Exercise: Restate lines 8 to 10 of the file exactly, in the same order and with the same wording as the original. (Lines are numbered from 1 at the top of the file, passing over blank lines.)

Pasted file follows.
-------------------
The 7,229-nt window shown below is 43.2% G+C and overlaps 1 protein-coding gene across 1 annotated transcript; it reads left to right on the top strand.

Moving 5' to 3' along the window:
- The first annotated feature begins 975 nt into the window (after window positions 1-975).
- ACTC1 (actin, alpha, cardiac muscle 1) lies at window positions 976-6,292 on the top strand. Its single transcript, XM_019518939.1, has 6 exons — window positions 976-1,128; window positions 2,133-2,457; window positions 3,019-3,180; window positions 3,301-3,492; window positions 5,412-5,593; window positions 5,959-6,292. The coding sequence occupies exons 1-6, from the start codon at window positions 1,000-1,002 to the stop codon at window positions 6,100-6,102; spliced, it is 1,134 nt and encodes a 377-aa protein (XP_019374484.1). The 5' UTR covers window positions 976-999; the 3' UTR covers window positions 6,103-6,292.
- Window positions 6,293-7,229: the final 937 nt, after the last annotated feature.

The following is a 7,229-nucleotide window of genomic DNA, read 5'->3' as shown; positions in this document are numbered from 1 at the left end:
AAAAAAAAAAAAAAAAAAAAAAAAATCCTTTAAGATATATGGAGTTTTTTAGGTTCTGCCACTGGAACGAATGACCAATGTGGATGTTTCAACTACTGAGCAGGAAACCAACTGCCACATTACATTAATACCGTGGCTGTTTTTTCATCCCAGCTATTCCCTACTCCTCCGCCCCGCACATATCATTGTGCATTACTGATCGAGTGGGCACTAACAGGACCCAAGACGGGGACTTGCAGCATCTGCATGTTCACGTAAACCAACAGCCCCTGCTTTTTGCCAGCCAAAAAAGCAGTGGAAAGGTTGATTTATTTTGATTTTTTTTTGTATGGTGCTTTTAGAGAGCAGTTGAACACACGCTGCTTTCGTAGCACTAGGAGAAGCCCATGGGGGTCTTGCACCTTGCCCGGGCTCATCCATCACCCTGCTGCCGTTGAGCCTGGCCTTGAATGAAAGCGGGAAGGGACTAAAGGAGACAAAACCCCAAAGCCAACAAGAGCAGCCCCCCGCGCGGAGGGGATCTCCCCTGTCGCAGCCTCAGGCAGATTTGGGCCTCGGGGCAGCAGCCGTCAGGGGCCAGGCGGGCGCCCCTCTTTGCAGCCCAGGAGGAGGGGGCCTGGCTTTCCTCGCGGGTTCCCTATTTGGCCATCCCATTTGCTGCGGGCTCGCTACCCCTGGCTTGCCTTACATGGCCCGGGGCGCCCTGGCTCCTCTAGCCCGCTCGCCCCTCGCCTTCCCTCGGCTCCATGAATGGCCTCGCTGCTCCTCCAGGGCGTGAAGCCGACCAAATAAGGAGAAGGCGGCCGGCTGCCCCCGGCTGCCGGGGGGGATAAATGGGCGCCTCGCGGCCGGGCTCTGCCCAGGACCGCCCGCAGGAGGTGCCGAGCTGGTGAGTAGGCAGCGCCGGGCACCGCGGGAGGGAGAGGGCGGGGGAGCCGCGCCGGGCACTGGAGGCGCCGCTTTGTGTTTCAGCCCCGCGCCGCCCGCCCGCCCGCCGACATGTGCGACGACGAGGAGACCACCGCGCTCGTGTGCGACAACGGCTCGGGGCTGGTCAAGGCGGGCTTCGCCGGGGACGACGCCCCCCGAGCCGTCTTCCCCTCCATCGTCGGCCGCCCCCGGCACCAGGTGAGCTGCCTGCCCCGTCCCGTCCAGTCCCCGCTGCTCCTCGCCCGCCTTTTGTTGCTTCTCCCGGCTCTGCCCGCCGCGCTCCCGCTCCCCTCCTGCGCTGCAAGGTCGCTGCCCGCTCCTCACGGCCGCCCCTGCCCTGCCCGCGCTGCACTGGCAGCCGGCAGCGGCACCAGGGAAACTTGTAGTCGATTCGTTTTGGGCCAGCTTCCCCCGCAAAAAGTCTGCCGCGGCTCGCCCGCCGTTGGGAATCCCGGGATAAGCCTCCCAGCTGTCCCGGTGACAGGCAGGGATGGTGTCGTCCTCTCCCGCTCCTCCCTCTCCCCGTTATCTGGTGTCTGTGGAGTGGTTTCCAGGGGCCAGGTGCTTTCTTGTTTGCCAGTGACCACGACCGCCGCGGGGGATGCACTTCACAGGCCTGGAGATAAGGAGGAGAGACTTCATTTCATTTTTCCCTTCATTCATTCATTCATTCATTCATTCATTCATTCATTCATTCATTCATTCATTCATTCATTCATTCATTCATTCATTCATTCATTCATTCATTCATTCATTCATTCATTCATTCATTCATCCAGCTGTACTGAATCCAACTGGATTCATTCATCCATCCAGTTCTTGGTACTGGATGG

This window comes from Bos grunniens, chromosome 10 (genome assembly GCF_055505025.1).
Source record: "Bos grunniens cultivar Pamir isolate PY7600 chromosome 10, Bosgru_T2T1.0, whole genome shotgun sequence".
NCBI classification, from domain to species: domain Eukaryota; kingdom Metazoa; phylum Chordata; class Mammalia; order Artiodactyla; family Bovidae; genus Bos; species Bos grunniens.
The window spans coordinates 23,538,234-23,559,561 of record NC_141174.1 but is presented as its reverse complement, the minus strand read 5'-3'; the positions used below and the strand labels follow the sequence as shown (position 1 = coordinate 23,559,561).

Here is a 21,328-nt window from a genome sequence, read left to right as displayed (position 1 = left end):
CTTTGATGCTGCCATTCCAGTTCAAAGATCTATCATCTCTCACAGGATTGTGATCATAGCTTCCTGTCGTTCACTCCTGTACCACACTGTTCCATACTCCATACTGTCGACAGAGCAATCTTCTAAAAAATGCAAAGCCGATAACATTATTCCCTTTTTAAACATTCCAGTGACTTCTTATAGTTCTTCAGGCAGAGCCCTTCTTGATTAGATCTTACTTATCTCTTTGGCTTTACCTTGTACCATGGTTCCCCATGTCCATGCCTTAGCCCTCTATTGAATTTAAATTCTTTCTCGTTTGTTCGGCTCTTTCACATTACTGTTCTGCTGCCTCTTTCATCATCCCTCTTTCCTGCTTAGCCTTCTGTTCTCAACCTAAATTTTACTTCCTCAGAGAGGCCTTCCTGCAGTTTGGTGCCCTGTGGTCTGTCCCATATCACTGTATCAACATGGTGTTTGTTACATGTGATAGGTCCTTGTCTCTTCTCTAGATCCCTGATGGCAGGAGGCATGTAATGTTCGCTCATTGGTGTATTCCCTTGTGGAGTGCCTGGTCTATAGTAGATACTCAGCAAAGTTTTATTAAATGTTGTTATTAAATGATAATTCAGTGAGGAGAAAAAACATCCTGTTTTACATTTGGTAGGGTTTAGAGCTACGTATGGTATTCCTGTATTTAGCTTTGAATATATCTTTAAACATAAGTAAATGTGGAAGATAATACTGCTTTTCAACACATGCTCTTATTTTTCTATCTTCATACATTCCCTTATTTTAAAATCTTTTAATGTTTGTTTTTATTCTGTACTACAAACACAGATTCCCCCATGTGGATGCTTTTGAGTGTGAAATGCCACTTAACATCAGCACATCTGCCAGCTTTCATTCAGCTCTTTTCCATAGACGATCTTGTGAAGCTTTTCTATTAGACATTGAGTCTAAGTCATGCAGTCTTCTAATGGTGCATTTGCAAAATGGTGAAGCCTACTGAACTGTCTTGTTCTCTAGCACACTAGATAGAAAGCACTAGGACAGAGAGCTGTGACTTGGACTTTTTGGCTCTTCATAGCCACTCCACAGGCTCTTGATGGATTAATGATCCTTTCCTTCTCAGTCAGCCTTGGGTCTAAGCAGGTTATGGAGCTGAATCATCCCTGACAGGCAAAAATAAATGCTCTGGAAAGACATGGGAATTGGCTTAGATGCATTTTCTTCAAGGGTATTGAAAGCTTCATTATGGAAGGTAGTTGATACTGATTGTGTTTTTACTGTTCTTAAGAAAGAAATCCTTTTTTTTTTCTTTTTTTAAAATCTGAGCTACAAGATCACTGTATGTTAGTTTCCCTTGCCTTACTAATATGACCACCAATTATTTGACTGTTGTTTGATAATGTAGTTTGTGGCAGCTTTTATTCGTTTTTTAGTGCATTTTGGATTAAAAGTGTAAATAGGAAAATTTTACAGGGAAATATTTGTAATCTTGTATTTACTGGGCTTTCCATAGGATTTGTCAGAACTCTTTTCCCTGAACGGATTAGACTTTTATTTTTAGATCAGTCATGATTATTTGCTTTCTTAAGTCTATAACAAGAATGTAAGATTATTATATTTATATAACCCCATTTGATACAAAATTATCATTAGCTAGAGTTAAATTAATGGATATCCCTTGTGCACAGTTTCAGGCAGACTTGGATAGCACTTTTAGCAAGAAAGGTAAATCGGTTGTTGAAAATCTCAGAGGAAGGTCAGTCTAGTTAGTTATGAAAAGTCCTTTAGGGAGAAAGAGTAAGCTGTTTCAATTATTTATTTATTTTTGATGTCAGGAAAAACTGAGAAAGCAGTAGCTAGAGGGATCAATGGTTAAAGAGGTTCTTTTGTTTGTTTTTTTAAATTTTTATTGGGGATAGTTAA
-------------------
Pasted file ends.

This window comes from Bos grunniens, chromosome 10 (genome assembly GCF_055505025.1).
Source record: "Bos grunniens cultivar Pamir isolate PY7600 chromosome 10, Bosgru_T2T1.0, whole genome shotgun sequence".
NCBI classification, from domain to species: domain Eukaryota; kingdom Metazoa; phylum Chordata; class Mammalia; order Artiodactyla; family Bovidae; genus Bos; species Bos grunniens.